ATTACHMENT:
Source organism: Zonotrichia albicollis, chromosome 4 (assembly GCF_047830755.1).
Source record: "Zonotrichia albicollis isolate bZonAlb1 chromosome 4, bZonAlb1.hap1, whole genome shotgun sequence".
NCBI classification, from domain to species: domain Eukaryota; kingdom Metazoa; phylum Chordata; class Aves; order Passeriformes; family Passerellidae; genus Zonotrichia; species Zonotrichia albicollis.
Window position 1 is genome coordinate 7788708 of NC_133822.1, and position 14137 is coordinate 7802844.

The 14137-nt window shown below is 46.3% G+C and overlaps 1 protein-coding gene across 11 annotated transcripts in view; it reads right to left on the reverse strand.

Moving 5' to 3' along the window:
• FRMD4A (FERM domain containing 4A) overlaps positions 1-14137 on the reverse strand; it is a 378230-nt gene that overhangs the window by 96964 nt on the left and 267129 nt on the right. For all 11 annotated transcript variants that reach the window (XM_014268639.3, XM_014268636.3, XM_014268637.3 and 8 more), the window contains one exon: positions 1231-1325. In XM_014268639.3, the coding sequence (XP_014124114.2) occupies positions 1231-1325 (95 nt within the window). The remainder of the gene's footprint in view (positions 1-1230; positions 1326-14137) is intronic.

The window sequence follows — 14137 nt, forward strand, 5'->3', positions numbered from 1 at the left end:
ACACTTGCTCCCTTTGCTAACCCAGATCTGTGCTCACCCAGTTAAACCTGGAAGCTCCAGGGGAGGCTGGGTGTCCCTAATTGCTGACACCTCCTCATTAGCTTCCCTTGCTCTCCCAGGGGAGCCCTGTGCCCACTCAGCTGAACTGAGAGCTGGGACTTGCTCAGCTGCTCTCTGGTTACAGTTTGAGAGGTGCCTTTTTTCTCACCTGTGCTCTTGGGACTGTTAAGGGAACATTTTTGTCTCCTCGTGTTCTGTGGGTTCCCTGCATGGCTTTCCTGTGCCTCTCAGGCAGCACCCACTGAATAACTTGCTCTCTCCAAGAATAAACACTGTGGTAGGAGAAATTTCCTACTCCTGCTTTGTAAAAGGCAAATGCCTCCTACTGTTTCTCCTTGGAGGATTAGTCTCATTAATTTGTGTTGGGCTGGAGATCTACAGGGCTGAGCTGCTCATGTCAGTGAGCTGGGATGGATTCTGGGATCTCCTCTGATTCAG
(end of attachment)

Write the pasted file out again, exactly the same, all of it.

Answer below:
Source organism: Zonotrichia albicollis, chromosome 4 (assembly GCF_047830755.1).
Source record: "Zonotrichia albicollis isolate bZonAlb1 chromosome 4, bZonAlb1.hap1, whole genome shotgun sequence".
NCBI classification, from domain to species: domain Eukaryota; kingdom Metazoa; phylum Chordata; class Aves; order Passeriformes; family Passerellidae; genus Zonotrichia; species Zonotrichia albicollis.
Window position 1 is genome coordinate 7788708 of NC_133822.1, and position 14137 is coordinate 7802844.

The 14137-nt window shown below is 46.3% G+C and overlaps 1 protein-coding gene across 11 annotated transcripts in view; it reads right to left on the reverse strand.

Moving 5' to 3' along the window:
• FRMD4A (FERM domain containing 4A) overlaps positions 1-14137 on the reverse strand; it is a 378230-nt gene that overhangs the window by 96964 nt on the left and 267129 nt on the right. For all 11 annotated transcript variants that reach the window (XM_014268639.3, XM_014268636.3, XM_014268637.3 and 8 more), the window contains one exon: positions 1231-1325. In XM_014268639.3, the coding sequence (XP_014124114.2) occupies positions 1231-1325 (95 nt within the window). The remainder of the gene's footprint in view (positions 1-1230; positions 1326-14137) is intronic.

The window sequence follows — 14137 nt, forward strand, 5'->3', positions numbered from 1 at the left end:
ACACTTGCTCCCTTTGCTAACCCAGATCTGTGCTCACCCAGTTAAACCTGGAAGCTCCAGGGGAGGCTGGGTGTCCCTAATTGCTGACACCTCCTCATTAGCTTCCCTTGCTCTCCCAGGGGAGCCCTGTGCCCACTCAGCTGAACTGAGAGCTGGGACTTGCTCAGCTGCTCTCTGGTTACAGTTTGAGAGGTGCCTTTTTTCTCACCTGTGCTCTTGGGACTGTTAAGGGAACATTTTTGTCTCCTCGTGTTCTGTGGGTTCCCTGCATGGCTTTCCTGTGCCTCTCAGGCAGCACCCACTGAATAACTTGCTCTCTCCAAGAATAAACACTGTGGTAGGAGAAATTTCCTACTCCTGCTTTGTAAAAGGCAAATGCCTCCTACTGTTTCTCCTTGGAGGATTAGTCTCATTAATTTGTGTTGGGCTGGAGATCTACAGGGCTGAGCTGCTCATGTCAGTGAGCTGGGATGGATTCTGGGATCTCCTCTGATTCAG